"Civilians in villages in North Darfur are forced to flee due to indiscriminate aerial bombardment by government aircraft waging a military campaign against rebel groups," Jose Diaz, spokesman for UN human rights chief Louise Arbour, said in Geneva on Friday.
Diaz, citing clashes in the locality of Tabarat that led some 400 people to arrive recently in a Darfur camp, said "the military campaign against rebel movements in North Darfur that have not signed on to the peace agreement continued through the first two weeks of September".
He said the government attacks were causing more people to be uprooted from their homes and an increase in civilian casualties, but did not provide any figures for civilians recently killed or wounded by the fighting.
At least 200,000 people have died and more than two million people have been displaced in the Darfur conflict, which began in early 2003 when ethnic African tribes revolted against the Khartoum government. The government is accused of unleashing Arab militiamen blamed for rapes and killings.
Despite a May peace agreement, aid workers and rights groups say the violence has increased in recent months.
Sudanese government forces on August 28 launched a major offensive believed to involve thousands of troops backed by bomber aircraft and helicopter gunships in a bid to flush out rebel strongholds in the troubled western region.
African Union troops have failed
to stop the violence in Darfur
Diaz cited reports from UN monitors in Sudan in making the accusations against Khartoum.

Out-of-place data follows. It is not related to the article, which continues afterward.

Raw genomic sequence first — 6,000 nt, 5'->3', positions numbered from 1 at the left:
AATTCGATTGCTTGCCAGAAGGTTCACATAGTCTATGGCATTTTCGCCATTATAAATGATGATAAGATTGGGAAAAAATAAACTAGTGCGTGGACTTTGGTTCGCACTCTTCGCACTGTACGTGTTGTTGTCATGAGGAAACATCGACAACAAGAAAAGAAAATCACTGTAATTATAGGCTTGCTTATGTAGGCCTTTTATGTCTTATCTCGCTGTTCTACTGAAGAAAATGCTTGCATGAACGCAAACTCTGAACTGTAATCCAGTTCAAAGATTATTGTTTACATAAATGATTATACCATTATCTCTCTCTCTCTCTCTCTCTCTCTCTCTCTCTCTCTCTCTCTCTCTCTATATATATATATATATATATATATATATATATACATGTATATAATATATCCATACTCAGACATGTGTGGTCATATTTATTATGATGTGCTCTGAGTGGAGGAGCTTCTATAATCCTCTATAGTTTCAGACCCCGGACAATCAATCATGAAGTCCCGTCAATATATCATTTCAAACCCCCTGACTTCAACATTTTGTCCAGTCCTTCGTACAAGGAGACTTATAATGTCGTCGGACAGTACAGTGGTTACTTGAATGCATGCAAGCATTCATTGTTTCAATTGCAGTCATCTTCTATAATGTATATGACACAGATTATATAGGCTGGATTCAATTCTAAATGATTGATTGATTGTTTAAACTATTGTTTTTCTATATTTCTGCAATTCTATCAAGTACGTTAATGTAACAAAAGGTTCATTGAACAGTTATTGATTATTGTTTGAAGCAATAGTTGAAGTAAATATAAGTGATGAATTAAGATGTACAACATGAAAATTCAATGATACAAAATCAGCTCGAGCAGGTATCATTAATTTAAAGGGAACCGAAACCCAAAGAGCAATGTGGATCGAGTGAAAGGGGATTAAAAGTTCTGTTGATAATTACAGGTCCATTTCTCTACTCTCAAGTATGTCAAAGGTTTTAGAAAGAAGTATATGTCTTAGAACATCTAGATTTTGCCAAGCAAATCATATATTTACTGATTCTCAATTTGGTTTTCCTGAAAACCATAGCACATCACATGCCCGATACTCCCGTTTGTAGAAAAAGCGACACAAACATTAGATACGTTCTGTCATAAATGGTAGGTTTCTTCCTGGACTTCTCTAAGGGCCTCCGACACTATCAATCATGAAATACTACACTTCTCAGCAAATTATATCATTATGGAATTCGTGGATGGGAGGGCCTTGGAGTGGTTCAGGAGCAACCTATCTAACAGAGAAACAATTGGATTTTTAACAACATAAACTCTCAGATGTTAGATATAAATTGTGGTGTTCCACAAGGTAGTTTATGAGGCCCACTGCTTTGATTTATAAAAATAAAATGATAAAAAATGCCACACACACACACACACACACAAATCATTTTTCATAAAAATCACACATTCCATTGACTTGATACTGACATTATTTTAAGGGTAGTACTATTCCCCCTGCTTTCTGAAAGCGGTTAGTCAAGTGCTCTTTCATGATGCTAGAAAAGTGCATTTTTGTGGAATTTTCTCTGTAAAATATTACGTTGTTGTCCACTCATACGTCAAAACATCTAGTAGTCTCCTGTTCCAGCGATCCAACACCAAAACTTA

He said some of the air strikes have reportedly been carried out by forces dropping bombs from the back of a white plane - appearing to corroborate a claim made earlier this month by Human Rights Watch that the government was indiscriminately attacking villages.
Amid the violence and death in Darfur, Diaz said the conviction two weeks ago of a soldier in North Darfur for raping an 11-year-old girl was a positive note. The soldier was sentenced by a court in Kabkabiya to five years in prison.
"The court heard testimony from the victim, a child witness, and an adult, and considered a medical report that confirmed the victim was raped," Diaz said.
"The conviction shows that there can be action to stem sexual violence when there is the required will."
UN human rights reports have criticised authorities in Sudan for failing to punish acts of sexual violence committed in Darfur.
Diaz said women remain vulnerable to attack by militia members when leaving towns or camps for displaced people. Human rights monitors have warned of a recent increase in rape cases in the region.